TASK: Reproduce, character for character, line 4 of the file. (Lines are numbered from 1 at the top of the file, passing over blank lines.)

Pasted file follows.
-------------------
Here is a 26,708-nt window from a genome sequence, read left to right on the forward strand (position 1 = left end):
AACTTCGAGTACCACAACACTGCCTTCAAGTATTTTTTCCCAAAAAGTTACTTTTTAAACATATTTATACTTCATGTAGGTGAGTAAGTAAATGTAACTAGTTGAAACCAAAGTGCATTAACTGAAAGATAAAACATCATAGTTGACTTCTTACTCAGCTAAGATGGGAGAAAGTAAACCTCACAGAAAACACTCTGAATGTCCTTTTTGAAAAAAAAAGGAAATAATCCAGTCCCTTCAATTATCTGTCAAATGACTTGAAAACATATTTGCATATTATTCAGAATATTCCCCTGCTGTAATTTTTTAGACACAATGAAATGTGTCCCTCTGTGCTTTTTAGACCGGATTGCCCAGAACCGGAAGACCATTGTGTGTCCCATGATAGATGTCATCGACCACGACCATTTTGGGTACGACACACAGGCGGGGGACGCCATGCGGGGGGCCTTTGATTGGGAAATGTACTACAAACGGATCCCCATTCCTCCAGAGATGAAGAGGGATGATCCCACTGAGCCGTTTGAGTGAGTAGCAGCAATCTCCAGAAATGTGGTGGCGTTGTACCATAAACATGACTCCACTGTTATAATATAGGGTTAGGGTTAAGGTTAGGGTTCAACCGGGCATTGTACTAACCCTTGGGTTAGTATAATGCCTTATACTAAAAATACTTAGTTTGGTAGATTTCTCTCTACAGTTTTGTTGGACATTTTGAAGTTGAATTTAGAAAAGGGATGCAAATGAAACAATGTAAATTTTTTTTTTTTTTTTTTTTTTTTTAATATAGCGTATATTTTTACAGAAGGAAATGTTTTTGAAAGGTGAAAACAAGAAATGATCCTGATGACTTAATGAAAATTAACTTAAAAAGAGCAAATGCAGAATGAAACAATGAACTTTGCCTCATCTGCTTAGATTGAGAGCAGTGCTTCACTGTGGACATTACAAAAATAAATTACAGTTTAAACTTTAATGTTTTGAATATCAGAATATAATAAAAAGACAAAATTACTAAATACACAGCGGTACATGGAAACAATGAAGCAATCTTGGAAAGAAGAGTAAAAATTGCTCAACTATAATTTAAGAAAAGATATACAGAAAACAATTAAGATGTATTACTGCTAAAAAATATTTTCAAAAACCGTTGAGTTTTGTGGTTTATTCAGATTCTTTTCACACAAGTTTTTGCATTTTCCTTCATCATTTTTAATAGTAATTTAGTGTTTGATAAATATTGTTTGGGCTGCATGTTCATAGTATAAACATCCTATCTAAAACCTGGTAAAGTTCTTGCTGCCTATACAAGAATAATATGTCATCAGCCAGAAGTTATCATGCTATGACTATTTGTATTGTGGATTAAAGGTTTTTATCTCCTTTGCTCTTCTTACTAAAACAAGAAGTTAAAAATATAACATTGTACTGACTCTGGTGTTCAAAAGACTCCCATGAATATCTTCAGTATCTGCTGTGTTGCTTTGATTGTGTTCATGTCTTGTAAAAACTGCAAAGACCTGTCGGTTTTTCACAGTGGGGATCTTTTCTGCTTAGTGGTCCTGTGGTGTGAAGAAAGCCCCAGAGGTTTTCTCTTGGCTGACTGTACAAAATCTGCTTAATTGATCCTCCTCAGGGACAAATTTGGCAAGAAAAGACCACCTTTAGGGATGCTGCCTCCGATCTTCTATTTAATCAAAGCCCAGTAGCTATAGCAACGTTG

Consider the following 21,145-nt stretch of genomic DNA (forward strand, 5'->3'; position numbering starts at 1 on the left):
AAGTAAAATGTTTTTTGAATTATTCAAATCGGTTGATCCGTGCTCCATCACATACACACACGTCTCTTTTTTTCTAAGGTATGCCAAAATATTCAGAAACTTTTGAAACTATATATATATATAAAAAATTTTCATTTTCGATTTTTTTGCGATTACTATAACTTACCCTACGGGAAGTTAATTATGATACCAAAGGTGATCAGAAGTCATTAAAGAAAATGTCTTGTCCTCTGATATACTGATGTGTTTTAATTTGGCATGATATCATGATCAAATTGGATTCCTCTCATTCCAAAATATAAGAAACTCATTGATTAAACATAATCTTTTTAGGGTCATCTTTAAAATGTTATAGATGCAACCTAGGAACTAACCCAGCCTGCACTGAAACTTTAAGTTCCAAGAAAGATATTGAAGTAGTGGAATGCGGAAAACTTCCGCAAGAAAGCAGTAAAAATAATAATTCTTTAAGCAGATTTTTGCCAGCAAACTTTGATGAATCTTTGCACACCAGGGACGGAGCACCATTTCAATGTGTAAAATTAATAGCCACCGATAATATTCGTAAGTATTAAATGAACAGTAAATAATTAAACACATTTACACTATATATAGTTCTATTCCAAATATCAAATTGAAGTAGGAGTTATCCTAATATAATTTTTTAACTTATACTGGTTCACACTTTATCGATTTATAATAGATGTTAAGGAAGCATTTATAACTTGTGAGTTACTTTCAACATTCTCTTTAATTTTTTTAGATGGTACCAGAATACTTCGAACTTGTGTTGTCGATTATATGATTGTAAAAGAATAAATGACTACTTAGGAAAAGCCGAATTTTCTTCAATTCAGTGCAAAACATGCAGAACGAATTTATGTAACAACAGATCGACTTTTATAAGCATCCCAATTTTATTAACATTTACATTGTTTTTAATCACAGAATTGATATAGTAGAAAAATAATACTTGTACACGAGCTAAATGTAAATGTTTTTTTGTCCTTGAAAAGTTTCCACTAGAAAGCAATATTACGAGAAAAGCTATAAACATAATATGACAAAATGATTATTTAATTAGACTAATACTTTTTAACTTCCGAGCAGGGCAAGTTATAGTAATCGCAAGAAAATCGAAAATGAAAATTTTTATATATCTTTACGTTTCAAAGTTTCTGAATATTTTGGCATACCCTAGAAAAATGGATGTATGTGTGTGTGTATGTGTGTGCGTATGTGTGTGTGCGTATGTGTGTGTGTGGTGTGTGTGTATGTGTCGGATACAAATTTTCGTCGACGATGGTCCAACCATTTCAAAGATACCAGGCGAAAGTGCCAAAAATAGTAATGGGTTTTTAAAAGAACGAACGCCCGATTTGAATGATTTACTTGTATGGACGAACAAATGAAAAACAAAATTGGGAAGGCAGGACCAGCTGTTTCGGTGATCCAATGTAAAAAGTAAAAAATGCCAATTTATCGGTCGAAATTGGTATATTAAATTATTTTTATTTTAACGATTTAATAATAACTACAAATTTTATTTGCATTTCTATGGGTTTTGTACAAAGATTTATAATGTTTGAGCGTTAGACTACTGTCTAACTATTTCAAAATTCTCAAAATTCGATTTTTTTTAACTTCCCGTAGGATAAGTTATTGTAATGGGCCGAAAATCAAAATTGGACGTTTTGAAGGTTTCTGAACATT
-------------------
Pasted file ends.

AAGTAAAATGTTTTTTGAATTATTCAAATCGGTTGATCCGTGCTCCATCACATACACACACGTCTCTTTTTTTCTAAGGTATGCCAAAATATTCAGAAACTTTTGAAACTATATATATATATAAAAAATTTTCATTTTCGATTTTTTTGCGATTACTATAACTTACCCTACGGGAAGTTAATTATGATACCAAAGGTGATCAGAAGTCATTAAAGAAAATGTCTTGTCCTCTGATATACTGATGTGTTTTAATTTGGCATGATATCATGATCAAATTGGATTCCTCTCATTCCAAAATATAAGAAACTCATTGATTAAACATAATCTTTTTAGGGTCATCTTTAAAATGTTATAGATGCAACCTAGGAACTAACCCAGCCTGCACTGAAACTTTAAGTTCCAAGAAAGATATTGAAGTAGTGGAATGCGGAAAACTTCCGCAAGAAAGCAGTAAAAATAATAATTCTTTAAGCAGATTTTTGCCAGCAAACTTTGATGAATCTTTGCACACCAGGGACGGAGCACCATTTCAATGTGTAAAATTAATAGCCACCGATAATATTCGTAAGTATTAAATGAACAGTAAATAATTAAACACATTTACACTATATATAGTTCTATTCCAAATATCAAATTGAAGTAGGAGTTATCCTAATATAATTTTTTAACTTATACTGGTTCACACTTTATCGATTTATAATAGATGTTAAGGAAGCATTTATAACTTGTGAGTTACTTTCAACATTCTCTTTAATTTTTTTAGATGGTACCAGAATACTTCGAACTTGTGTTGTCGATTATATGATTGTAAAAGAATAAATGACTACTTAGGAAAAGCCGAATTTTCTTCAATTCAGTGCAAAACATGCAGAACGAATTTATGTAACAACAGATCGACTTTTATAAGCATCCCAATTTTATTAACATTTACATTGTTTTTAATCACAGAATTGATATAGTAGAAAAATAATACTTGTACACGAGCTAAATGTAAATGTTTTTTTGTCCTTGAAAAGTTTCCACTAGAAAGCAATATTACGAGAAAAGCTATAAACATAATATGACAAAATGATTATTTAATTAGACTAATACTTTTTAACTTCCGAGCAGGGCAAGTTATAGTAATCGCAAGAAAATCGAAAATGAAAATTTTTATATATCTTTACGTTTCAAAGTTTCTGAATATTTTGGCATACCCTAGAAAAATGGATGTATGTGTGTGTGTATGTGTGTGCGTATGTGTGTGTGCGTATGTGTGTGTGTGGTGTGTGTGTATGTGTCGGATACAAATTTTCGTCGACGATGGTCCAACCATTTCAAAGATACCAGGCGAAAGTGCCAAAAATAGTAATGGGTTTTTAAAAGAACGAACGCCCGATTTGAATGATTTACTTGTATGGACGAACAAATGAAAAACAAAATTGGGAAGGCAGGACCAGCTGTTTCGGTGATCCAATGTAAAAAGTAAAAAATGCCAATTTATCGGTCGAAATTGGTATATTAAATTATTTTTATTTTAACGATTTAATAATAACTACAAATTTTATTTGCATTTCTATGGGTTTTGTACAAAGATTTATAATGTTTGAGCGTTAGACTACTGTCTAACTATTTCAAAATTCTCAAAATTCGATTTTTTTTAACTTCCCGTAGGATAAGTTATTGTAATGGGCCGAAAATCAAAATTGGACGTTTTGAAGGTTTCTGAACATT